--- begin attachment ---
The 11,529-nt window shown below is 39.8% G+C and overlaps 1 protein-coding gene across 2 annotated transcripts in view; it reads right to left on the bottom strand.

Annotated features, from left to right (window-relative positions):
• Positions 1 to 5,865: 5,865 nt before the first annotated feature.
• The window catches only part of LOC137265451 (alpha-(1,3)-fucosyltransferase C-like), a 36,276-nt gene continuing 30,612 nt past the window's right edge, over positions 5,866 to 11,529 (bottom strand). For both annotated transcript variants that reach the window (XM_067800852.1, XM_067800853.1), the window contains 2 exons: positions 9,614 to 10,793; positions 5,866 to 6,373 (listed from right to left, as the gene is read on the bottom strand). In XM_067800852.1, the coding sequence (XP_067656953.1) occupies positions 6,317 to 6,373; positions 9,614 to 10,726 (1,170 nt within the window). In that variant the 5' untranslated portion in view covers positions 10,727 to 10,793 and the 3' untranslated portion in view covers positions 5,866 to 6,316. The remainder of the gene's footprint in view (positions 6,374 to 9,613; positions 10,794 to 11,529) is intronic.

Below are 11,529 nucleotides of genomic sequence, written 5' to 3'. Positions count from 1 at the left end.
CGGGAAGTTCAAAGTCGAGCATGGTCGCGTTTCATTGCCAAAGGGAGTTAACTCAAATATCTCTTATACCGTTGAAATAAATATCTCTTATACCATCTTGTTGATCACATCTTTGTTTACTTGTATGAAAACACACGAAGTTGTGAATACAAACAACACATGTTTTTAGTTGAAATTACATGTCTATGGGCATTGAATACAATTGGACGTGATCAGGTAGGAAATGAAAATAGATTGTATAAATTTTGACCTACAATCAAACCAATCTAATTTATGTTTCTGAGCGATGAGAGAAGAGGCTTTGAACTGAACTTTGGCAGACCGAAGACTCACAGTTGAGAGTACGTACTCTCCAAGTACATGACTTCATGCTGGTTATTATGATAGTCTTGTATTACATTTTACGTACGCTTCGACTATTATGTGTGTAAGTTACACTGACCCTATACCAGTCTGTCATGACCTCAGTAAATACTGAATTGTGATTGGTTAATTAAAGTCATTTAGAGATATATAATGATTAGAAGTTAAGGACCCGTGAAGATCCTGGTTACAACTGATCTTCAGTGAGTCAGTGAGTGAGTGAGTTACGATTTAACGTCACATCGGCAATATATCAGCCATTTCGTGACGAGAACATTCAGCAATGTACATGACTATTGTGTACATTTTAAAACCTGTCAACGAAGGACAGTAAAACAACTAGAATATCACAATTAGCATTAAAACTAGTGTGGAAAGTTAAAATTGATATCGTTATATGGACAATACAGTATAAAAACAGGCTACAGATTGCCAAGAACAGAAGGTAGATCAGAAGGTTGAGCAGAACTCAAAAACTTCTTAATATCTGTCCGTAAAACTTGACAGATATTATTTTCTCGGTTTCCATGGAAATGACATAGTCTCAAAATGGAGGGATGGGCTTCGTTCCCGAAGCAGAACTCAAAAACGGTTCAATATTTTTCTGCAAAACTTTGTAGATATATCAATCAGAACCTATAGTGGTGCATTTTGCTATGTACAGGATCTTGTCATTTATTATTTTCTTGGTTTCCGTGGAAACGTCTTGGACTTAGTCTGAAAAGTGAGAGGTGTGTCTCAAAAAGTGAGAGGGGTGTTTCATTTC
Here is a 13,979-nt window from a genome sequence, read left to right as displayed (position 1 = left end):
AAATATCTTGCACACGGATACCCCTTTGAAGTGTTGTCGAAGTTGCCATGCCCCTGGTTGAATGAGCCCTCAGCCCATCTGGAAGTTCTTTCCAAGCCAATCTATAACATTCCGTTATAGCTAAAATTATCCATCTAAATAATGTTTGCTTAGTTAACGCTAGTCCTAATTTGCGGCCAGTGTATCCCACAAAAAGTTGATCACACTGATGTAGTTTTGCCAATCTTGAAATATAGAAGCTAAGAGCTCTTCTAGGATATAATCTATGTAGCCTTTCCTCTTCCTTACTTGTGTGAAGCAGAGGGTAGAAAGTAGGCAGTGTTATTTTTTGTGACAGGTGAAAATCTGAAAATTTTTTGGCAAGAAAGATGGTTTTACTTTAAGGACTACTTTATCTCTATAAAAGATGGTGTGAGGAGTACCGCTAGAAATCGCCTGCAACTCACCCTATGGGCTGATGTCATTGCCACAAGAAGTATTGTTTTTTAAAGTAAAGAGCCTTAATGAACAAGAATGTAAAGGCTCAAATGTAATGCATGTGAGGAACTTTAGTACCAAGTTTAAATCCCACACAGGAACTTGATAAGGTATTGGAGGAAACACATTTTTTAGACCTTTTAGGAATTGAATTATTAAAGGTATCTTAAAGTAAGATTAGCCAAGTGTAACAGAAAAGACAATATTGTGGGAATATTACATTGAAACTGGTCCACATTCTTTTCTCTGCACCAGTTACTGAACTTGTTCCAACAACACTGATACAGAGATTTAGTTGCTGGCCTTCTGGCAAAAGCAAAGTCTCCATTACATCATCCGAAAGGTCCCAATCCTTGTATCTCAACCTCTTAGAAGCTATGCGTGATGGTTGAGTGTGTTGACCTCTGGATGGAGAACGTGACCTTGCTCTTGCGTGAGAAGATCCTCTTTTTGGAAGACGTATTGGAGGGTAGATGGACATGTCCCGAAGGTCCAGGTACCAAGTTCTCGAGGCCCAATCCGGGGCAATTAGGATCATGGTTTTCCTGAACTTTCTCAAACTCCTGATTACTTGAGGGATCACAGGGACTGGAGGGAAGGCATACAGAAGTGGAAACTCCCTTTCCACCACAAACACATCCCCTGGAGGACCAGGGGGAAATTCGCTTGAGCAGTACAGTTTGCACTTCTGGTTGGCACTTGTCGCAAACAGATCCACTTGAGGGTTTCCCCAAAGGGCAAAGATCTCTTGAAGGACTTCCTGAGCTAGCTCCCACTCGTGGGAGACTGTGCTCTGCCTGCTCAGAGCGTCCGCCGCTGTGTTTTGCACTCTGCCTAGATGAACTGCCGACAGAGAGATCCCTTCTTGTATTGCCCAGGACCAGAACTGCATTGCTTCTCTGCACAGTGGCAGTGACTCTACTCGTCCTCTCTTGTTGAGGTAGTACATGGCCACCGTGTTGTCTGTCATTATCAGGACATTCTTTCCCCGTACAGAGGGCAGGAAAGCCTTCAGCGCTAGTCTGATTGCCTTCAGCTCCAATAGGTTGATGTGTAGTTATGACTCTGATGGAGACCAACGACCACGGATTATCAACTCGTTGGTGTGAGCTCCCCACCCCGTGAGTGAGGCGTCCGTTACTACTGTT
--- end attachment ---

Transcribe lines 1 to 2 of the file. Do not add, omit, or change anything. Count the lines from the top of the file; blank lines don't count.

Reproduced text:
The 11,529-nt window shown below is 39.8% G+C and overlaps 1 protein-coding gene across 2 annotated transcripts in view; it reads right to left on the bottom strand.

Annotated features, from left to right (window-relative positions):